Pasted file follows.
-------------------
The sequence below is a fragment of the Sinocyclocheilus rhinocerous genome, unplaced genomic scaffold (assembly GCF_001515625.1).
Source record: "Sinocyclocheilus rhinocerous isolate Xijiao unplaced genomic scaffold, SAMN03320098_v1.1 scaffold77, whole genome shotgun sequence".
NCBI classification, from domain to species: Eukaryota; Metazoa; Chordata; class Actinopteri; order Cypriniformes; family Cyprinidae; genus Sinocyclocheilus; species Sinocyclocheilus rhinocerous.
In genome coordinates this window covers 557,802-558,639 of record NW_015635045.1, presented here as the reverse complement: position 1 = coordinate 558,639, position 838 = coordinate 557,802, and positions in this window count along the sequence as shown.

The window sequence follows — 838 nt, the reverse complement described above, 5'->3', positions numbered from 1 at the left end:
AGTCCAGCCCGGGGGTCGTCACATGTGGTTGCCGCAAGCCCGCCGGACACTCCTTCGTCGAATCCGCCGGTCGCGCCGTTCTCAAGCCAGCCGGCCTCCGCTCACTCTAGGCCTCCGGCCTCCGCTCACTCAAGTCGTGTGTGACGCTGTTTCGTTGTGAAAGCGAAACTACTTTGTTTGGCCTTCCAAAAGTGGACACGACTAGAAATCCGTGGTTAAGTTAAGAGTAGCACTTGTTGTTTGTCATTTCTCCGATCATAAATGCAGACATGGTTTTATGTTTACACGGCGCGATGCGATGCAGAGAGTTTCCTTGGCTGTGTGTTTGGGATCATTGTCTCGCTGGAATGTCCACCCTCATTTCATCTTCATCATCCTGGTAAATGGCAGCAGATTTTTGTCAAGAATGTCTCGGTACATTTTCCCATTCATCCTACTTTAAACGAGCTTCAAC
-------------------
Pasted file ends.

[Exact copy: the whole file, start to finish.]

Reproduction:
The sequence below is a fragment of the Sinocyclocheilus rhinocerous genome, unplaced genomic scaffold (assembly GCF_001515625.1).
Source record: "Sinocyclocheilus rhinocerous isolate Xijiao unplaced genomic scaffold, SAMN03320098_v1.1 scaffold77, whole genome shotgun sequence".
NCBI classification, from domain to species: Eukaryota; Metazoa; Chordata; class Actinopteri; order Cypriniformes; family Cyprinidae; genus Sinocyclocheilus; species Sinocyclocheilus rhinocerous.
In genome coordinates this window covers 557,802-558,639 of record NW_015635045.1, presented here as the reverse complement: position 1 = coordinate 558,639, position 838 = coordinate 557,802, and positions in this window count along the sequence as shown.

The window sequence follows — 838 nt, the reverse complement described above, 5'->3', positions numbered from 1 at the left end:
AGTCCAGCCCGGGGGTCGTCACATGTGGTTGCCGCAAGCCCGCCGGACACTCCTTCGTCGAATCCGCCGGTCGCGCCGTTCTCAAGCCAGCCGGCCTCCGCTCACTCTAGGCCTCCGGCCTCCGCTCACTCAAGTCGTGTGTGACGCTGTTTCGTTGTGAAAGCGAAACTACTTTGTTTGGCCTTCCAAAAGTGGACACGACTAGAAATCCGTGGTTAAGTTAAGAGTAGCACTTGTTGTTTGTCATTTCTCCGATCATAAATGCAGACATGGTTTTATGTTTACACGGCGCGATGCGATGCAGAGAGTTTCCTTGGCTGTGTGTTTGGGATCATTGTCTCGCTGGAATGTCCACCCTCATTTCATCTTCATCATCCTGGTAAATGGCAGCAGATTTTTGTCAAGAATGTCTCGGTACATTTTCCCATTCATCCTACTTTAAACGAGCTTCAAC